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Crypto Die-Hards Built a $90 Billion Wall Street on the Internet

Automated protocols running on the internet are paying traders to provide liquidity for unregulated, decentralized markets.

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Illustration: Inkee Wang for Bloomberg Businessweek

Money manager Vladimir Vishnevskiy can earn a negative interest rate for holding a European government bond. Or he can pocket the annual equivalent of a 20% yield for locking money up in one of the wilder corners of the crypto market, known as decentralized finance, or DeFi.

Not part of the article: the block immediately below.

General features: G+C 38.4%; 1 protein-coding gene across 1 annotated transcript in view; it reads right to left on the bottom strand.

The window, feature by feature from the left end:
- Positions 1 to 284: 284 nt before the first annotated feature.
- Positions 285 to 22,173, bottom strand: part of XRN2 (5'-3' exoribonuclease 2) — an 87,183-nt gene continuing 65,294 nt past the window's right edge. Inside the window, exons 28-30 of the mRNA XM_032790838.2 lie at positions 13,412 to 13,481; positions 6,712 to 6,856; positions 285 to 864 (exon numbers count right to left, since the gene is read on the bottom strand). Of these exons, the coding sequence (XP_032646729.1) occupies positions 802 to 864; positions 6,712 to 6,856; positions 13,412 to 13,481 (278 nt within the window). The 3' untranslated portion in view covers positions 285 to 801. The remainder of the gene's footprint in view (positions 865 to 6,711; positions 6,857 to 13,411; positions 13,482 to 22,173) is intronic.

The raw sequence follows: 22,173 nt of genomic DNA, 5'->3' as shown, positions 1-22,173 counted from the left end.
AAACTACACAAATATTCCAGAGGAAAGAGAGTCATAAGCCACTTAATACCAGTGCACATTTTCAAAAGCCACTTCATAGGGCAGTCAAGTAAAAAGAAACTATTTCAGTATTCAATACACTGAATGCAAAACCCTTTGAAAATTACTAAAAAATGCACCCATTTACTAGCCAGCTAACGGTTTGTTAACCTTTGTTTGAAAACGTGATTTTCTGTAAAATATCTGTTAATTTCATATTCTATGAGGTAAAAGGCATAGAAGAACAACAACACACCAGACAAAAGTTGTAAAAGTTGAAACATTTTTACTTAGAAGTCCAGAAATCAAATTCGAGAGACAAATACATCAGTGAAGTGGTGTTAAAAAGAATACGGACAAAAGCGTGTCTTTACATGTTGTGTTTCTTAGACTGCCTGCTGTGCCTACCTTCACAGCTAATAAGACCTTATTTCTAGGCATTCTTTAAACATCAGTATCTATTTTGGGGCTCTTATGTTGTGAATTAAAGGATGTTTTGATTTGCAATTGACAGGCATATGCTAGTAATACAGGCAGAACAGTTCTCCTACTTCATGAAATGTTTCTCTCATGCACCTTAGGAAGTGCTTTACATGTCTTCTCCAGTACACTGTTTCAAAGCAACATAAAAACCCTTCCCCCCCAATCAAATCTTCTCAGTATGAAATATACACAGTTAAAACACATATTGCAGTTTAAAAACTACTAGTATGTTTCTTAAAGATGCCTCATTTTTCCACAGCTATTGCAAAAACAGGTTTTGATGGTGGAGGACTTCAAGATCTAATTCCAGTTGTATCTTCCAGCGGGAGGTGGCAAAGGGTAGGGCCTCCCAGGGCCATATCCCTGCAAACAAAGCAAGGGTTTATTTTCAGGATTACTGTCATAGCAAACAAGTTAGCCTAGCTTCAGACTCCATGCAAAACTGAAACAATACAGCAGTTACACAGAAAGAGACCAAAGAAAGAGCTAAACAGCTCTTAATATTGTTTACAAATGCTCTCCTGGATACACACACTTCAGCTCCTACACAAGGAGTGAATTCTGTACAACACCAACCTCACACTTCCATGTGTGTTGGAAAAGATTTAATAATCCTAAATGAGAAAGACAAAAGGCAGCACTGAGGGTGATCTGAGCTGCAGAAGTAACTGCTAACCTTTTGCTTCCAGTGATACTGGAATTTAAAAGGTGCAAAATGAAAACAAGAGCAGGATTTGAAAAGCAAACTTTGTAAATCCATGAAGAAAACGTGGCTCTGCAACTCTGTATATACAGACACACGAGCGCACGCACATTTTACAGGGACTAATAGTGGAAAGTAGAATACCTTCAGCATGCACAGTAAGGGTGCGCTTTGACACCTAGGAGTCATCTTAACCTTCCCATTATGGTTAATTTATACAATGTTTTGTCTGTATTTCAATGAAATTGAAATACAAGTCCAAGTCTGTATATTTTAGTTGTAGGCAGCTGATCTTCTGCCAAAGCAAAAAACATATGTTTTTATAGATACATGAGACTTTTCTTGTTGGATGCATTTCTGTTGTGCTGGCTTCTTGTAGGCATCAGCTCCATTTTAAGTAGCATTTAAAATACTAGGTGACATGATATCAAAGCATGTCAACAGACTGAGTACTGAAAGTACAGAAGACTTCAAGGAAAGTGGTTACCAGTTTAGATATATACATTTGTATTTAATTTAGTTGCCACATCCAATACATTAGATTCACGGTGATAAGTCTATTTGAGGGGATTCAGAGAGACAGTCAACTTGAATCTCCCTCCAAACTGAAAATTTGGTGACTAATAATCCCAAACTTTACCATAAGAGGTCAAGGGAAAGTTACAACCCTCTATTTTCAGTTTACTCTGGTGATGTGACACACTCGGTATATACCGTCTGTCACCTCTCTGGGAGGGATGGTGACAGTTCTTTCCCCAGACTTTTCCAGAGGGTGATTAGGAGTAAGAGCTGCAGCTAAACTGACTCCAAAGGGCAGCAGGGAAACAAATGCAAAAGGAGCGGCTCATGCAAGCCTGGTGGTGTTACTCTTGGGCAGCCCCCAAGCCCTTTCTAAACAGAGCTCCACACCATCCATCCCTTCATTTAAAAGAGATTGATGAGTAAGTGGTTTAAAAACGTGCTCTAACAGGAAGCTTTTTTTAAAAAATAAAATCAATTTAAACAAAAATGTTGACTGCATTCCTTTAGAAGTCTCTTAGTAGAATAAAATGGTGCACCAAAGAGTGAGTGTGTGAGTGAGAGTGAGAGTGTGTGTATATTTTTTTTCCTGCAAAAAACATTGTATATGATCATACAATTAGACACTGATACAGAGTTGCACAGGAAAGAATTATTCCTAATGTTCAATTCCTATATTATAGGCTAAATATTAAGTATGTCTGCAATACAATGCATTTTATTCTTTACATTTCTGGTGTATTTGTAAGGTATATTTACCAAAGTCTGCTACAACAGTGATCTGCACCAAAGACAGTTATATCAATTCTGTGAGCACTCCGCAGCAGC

He decided to go for the 20%. “You can’t get those yields in the traditional space,” says the co-founder of Swiss-based St. Gotthard Fund Management, which runs a portfolio designed to squeeze income out of crypto assets. The strategy is so new that even Wall Street pros may have trouble wrapping their heads around it. Take what you might know about Bitcoin—that it’s a digital currency that exists only on an online ledger governed by computer code. Now make it even more mind-bending, and imagine the code isn’t just recording transactions. It’s running lending platforms, insurers and financial markets with little human intermediation. That’s DeFi.